...So, having been stranded in a foreign city, with no ID and no vehicle (a van I’d been living out of for almost two months), I was left feeling like a man without a country. The Constable had assessed my body type and weight, and decided for himself that I was lying to him about how much I’d had to drink. He called us a cab to Kitchener without our asking. We had had the fortuity to hold onto a phone number of one of the evening’s other performers, a guy who lived in town, and although he had no idea who we were when we called him, he was happy to let us stay at his house. Standing outside the club, waiting for our friends, we heard other performers lament about how Guelph is an old mafia town, how the police fleece out of town visitors out of their hard won gig money through impound fees and traffic tickets. Locals park their cars at home and walk to the bar. Everyone knows what’s up, and laugh semi-good-naturedly at our misfortune. I can’t help but think about Summer of ’05, a twice-exploded van and State troopers chuckling at our misfortune while we wait for the wrecker. Back at Chad’s (for that was our friend’s name, the other performer), for the first time in a very long time, I was completely turned off by the prospect of imbibing any further drugs, and curled up into a ball to try and sleep. I ended up shaking with rage and sadness through most of the night. Next afternoon, at the Guelph police station, I realize for the first time that Canadian cops are not called “Officer.” They are called “Constable.” This makes the whole ordeal feel very archaic and foreign – as though, at any moment, King Lear may come out of nowhere and demand a blood sacrifice, or at least, offer me a mug of English Breakfast and some Poutine fries. The desk officer – excuse me, CONSTABLE, told me, calmly and with no sign of remorse or interest in making things right, that I could have my car back, but they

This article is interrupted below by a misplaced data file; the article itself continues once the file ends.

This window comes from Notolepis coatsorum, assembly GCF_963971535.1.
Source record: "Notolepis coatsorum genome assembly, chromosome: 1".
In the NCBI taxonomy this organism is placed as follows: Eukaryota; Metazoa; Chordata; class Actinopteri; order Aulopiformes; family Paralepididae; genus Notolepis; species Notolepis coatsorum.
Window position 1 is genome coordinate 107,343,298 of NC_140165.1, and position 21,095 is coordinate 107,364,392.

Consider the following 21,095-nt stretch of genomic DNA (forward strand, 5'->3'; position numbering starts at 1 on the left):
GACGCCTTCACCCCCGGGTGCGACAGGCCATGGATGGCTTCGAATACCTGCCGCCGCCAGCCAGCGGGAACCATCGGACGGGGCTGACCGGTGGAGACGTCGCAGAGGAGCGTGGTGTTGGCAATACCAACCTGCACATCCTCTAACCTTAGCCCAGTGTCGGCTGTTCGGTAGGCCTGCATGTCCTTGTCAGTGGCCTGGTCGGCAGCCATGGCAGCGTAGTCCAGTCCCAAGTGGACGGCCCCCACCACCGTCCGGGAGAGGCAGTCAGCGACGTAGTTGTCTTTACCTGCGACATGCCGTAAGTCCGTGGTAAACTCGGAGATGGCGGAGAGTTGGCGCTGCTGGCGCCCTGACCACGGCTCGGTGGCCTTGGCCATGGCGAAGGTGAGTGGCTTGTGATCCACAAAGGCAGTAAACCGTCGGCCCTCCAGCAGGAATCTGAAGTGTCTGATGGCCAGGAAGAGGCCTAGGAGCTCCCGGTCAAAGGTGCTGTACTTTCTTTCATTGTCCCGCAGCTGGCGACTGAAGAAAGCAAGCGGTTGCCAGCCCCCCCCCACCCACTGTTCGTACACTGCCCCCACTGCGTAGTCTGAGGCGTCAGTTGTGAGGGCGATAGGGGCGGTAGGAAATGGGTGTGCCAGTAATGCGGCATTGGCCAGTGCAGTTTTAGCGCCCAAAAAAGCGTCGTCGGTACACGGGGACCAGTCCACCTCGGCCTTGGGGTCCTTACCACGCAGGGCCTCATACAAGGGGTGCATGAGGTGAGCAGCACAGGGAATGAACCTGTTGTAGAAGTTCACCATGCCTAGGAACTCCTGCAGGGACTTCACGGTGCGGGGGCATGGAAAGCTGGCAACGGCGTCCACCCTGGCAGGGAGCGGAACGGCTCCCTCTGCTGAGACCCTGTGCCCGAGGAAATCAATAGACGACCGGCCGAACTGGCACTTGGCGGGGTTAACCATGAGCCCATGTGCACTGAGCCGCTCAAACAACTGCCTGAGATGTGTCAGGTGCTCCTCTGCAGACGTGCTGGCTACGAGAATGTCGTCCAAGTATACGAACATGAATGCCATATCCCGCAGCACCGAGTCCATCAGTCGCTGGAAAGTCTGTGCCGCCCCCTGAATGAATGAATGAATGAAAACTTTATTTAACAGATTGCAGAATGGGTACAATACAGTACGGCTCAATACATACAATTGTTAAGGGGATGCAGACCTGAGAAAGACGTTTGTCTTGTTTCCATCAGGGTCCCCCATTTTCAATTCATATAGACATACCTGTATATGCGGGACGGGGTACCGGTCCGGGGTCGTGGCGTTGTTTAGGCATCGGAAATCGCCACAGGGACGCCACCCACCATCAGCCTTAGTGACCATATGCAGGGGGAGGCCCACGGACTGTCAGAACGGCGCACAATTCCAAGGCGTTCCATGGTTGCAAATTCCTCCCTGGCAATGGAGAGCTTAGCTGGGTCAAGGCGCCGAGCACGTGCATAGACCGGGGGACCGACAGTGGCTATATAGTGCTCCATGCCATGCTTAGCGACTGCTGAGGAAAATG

Urban Folk #12 ~ 30